About this blogger:
Richard J. Clark has served since 1989 as Music Director and Organist at Saint Cecilia Church in Boston, Massachusetts. He is also Chapel Organist (Saint Mary’s Chapel) at Boston College. For the Archdiocese of Boston, he directed the Office of Divine Worship Saint Cecilia Schola. His compositions have been performed on four continents.
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“How can we enter into this interior disposition except by turning physically—all together, priest and faithful—toward the Lord who comes, toward the East symbolized by the apse where the cross is enthroned? The outward orientation leads us to the interior orientation that it symbolizes. Since apostolic times, Christians have been familiar with this way of praying. It is not a matter of celebrating with one’s back to the people or facing them, but toward the East, «ad Dominum», toward the Lord.”
— Robert Cardinal Sarah, Prefect of the Vatican's Congregation for Divine Worship (October 2016)

The Illusion of Privacy • Social Media Etiquette for Liturgical Musicians
published 15 July 2016 by Richard J. Clark

THANK THE GOOD LORD that Facebook did not exist in my youth. I would have mishandled social media quite badly. I can only imagine the disaster a twenty-something me would have been with digital technology. I grew up with a phone that required my finger to rotate it. (I know. The horror.) I had a typewriter in college with plenty of Wite-Out™ on hand in case I made a mistake. The Lord blessed my youthful (and—ahem—not so youthful) indiscretions with inferior technology.

I also learned a valuable lesson some years ago. Deeply frustrated with a difficult professional situation, I sent an email to several colleagues venting this frustration. Understandable? Perhaps. No one is perfect and we all lose our cool from time to time. But a very wise, compassionate (and musically sympathetic) Jesuit priest kindly exhorted me to avoid writing such missives in a digital medium for the reasons I will discuss.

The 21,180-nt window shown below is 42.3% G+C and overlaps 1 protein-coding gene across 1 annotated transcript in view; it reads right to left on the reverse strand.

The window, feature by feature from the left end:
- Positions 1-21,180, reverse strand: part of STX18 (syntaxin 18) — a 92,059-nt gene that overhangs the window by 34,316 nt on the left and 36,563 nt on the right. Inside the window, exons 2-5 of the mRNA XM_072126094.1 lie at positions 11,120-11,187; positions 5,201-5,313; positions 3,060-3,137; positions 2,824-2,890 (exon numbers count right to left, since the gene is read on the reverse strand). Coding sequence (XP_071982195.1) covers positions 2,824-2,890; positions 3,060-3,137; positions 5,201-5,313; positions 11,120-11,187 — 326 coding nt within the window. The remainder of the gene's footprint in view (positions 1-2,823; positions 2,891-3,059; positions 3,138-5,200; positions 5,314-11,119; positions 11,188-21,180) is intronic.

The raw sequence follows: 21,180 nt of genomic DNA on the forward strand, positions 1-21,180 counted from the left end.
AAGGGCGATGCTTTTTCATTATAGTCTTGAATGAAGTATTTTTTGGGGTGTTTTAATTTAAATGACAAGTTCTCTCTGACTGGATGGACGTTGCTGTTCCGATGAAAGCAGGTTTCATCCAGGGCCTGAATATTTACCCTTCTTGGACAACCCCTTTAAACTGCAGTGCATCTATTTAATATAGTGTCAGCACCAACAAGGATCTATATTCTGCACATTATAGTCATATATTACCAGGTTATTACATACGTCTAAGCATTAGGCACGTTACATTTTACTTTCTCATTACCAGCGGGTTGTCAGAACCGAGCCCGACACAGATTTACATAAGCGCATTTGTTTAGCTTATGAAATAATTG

I quickly heeded his advice. So should you. Here’s why:

Theologican Goffredo Boselli states, “There is, then, an indissoluble link between the liturgy and the transmission of faith. We can say, in fact, that the celebration of the liturgy is the most important act of evangelization.”(pg. 209, The Spiritual Meaning of the Liturgy)

With so many challenging conditions and horrific events happening in the world, we must remember this. How we speak to each other about liturgy, and what we project to the public is more important than one may realize. Also consider this statement from the Synod of Bishops on New Evangelization (2012):

“The worthy celebration of the Sacred Liturgy is the primary and most powerful expression of the new evangelization. The liturgy is not just a human action but an encounter with God which leads to contemplation and deepening friendship with God. In this sense, the liturgy of the Church is the best school of the faith.”

Social media is a very powerful tool for good. How are we using it? If one is serious about a profession or a calling to serve to God, the following are some very important reminders to consider before publishing anything:


Intellectually, most of us are aware that most anything digital can be shared with anyone. Even if you limit privacy settings, screenshots or PDFs of most anything can exist even if a post or website is taken down. Even text messages aren’t completely private. (Ask Tom Brady.)

Some aren’t worried that their incredibly witty comments won’t go past their circle of “friends.” If technology doesn’t prohibit wide distribution of poorly conceived and uncharitable comments, human nature will.